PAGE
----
• Superflex/2QB: Superflex or 2QB leagues are probably the most common extension to fantasy leagues, and also the most impactful. The key difference is that in Superflex leagues, you start an extra player each week that can be a QB, RB, WR, or TE. 2QB leagues are the same, but the extra player has to be another QB. The two are essentially the same as you are heavily encouraged to use the extra spot to start a QB in Superflex as QBs score the most points of all positions. Being in a Superflex league will impact your draft strategy a lot. In Superflex leagues, quarterbacks become much more valuable than the other positions because you will start anywhere from 16-32 quarterbacks each week depending on your league size. Superflex drafts will likely resemble what would happen if the actual NFL had a redraft, with all of the elite quarterbacks going at the top. A full breakdown of the differences in strategy between standard and Superflex leagues can be found here.
  • Individual Defensive Player (IDP): Individual Defensive Player (IDP) leagues are a format where you draft individual defensive players instead of team defense and special teams. IDP players score fantasy points by getting tackles, sacks, interceptions, etc. IDP leagues are a fun way to include the defensive side of football more in fantasy and give you a deeper dive into the NFL.

Draft Settings

The two main types of drafts in fantasy football are snake drafts and salary cap drafts. In a snake draft, the draft order reverses each round, meaning the team that picks first in the first round will pick last in the second round, and so on. Snake drafts help balance out the advantage of having an earlier first-round pick, and are the most common method for drafting in fantasy football.

Salary cap drafts are a bit more complex but add a lot of strategy to your draft. Each manager has a budget (usually $200) to bid on players. Managers take turns nominating players, and the highest bidder wins the player for their team. Salary cap drafts allow you to target and acquire any player you want, as long as you manage your budget effectively. This format can be a bit more time-consuming but could also add a lot of flavor and excitement to your league.

Here are a couple of smaller notes related to snake draft leagues:

  • Third-round reversal (3RR): 3RR is a tweak to traditional snake drafts that balances out the top and bottom picks even more. In a 3RR draft, the draft order reverses after the first two rounds and then follows a typical snake pattern from the third round onward. For example, if you have the last pick in the first round in a 3RR draft, you will pick first in the second and third rounds, and then last again in the fourth round.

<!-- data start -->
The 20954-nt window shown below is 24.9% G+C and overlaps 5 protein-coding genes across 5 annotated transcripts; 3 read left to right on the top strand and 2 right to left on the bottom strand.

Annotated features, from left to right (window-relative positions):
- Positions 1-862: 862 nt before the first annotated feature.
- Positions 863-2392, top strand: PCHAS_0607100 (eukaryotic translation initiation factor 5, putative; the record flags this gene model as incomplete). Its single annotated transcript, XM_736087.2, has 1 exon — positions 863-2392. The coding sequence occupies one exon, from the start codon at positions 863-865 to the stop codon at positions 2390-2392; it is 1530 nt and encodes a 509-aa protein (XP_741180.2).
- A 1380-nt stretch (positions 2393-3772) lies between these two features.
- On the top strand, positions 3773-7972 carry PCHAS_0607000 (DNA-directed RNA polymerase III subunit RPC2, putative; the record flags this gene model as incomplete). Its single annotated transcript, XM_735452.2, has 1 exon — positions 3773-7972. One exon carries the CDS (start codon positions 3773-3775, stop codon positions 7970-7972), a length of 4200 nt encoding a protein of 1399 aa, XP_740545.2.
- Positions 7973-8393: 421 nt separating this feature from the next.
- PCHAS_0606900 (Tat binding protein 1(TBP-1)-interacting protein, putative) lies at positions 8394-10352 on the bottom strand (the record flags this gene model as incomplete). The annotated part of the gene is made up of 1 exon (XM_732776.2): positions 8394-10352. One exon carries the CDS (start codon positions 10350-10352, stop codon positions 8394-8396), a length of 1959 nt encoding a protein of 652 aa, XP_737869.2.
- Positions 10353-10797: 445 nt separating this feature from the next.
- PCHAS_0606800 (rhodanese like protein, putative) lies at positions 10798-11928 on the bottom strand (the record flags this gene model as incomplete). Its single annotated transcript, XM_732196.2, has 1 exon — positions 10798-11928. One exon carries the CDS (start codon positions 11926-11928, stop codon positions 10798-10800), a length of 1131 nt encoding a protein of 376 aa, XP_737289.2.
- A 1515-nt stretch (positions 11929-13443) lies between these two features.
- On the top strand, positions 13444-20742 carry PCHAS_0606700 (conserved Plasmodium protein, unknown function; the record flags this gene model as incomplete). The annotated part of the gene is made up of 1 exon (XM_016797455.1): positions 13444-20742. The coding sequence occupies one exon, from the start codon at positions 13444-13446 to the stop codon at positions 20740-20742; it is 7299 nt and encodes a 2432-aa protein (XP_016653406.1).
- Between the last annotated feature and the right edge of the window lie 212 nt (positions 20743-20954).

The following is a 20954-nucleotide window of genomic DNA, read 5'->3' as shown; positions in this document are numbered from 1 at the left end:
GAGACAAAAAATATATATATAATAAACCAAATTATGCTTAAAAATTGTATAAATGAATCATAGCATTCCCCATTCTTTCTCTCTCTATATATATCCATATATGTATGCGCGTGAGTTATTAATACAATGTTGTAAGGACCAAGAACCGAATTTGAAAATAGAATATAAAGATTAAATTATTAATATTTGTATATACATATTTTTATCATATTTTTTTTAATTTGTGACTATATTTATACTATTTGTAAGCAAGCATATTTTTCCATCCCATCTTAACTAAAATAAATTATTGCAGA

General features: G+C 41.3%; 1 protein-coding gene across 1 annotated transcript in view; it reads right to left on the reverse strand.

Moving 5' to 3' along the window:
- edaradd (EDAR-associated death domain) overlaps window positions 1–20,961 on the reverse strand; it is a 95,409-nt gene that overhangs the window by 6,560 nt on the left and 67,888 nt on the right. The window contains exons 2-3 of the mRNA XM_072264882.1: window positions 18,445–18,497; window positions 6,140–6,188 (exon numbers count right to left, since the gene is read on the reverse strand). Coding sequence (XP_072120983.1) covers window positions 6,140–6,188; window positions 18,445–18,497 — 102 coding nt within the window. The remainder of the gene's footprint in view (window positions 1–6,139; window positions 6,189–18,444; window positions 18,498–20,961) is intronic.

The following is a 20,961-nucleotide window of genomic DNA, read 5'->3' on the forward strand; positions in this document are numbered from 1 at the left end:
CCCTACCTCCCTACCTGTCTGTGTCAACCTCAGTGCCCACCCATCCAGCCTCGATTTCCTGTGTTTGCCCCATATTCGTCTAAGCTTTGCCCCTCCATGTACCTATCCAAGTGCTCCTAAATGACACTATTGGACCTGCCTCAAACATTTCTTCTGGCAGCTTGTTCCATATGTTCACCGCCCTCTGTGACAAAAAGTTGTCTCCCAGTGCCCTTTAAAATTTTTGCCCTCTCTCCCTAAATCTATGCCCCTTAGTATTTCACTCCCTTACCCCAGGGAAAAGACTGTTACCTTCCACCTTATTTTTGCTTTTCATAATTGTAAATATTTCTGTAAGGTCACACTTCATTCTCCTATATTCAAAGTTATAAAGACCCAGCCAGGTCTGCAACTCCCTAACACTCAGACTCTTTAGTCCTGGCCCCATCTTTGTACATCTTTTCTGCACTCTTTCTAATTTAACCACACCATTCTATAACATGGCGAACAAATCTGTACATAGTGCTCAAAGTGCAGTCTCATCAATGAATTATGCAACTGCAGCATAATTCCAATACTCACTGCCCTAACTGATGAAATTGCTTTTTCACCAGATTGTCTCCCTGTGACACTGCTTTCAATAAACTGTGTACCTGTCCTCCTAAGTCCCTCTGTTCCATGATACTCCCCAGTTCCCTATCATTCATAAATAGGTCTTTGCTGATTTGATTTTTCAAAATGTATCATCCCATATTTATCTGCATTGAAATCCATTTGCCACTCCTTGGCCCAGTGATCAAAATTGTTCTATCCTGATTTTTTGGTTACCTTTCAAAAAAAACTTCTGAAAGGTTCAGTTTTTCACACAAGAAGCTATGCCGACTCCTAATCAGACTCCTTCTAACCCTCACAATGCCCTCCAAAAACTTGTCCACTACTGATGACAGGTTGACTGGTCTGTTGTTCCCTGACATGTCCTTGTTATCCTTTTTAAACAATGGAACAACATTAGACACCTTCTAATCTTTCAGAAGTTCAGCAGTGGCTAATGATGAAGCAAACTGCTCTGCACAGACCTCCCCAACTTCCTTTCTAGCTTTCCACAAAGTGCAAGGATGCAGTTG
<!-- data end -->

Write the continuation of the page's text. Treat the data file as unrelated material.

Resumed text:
• Draft pick trading: Draft pick trading is a lot more popular in dynasty leagues where you can trade future picks during the season, but I want to make the case for pick trading in redraft. Making trades is one of the most fun parts of the fantasy football season, and draft pick trading allows you to keep that aspect all year round. Pick trading makes your team-building strategy even more exciting, as you can decide to sacrifice depth and trade up for more early-round picks or vice versa. If you plan on allowing draft pick trading, make sure to finalize your draft order earlier in the off-season to give managers time to mock draft and determine the rounds they value more than others.

Waiver Wire Settings

The waiver wire is where you win your fantasy league. In-season acquisitions are the key to rounding out your roster and building a dominant team. There are two main types of waiver wire settings in fantasy football: Free Agent Acquisition Budget (FAAB) and Waiver Priority.

  • Free Agent Acquisition Budget (FAAB): I don’t have a strong opinion on most of these league settings, but I will die on the hill that all leagues should have a FAAB waiver wire. In FAAB, each manager has a budget (usually $100) to spend on free agents throughout the season. When you want to add a player, you place a blind bid, and the highest bid wins the player. FAAB adds a dynamic component of strategy to your league and is a very fair waiver system. “Continuous FAAB” means that bids can be placed and processed every day or on specified days of the week, while “Non-continuous FAAB” typically processes bids once a week.
  • Waiver Priority: Waiver priority is the old-school waiver wire method where each team is assigned a priority, and once they make a waiver claim they are moved to the end of the priority queue. Priority is typically determined by the inverse order of the standings. Waiver priority is a solid option as it gives the worst teams the first opportunity to add new players, but it also has its flaws — early-season waiver acquisitions are often the most impactful (like Puka Nacua last year), and a team who simply has a bad Week 1 might get first priority in a Waiver Priority and add the top player on waivers based on a very small sample size of their team’s performance.


Here are a couple other interesting settings that you might consider adding to your league.

  • Playoff spot to highest remaining scorer: Some leagues offer a playoff spot to the highest remaining scorer who is not already qualified based on record. This setting rewards teams that score a lot of points but might have been unlucky in their weekly matchups. It ensures that strong teams have a fair shot at the playoffs, even if their win-loss record doesn’t reflect the quality of their lineup.
  • Extra matchup every week vs. median: To reduce the impact of unlucky matchups, some leagues use an extra matchup against the median each week. In this format, in addition to your head-to-head matchup, you also compete against the league’s median score for the week. If you score above the median, you get an additional win, and if you score below the median, you get an additional loss. This helps balance the standings and rewards consistently high-scoring teams.

The Bottom Line

Hopefully, you now have a good understanding of the different fantasy football league settings. I’ll close this article with my ideal league format for 2024, which goes as follows: 12-team redraft PPFD with standard roster settings (1 QB, 2 RB, 2 WR, 1 TE, 1 Flex (WR/RB/TE), 1 Kicker, 1 D/ST), draft pick trading, FAAB waivers, and the top six teams by record make the playoffs.

Keep in mind that these are just my personal preferences (I’m admittedly a bit of a traditionalist). As long as everyone in your league is having fun playing fantasy football, any and all of the league settings are a good option. Just make sure to use FAAB.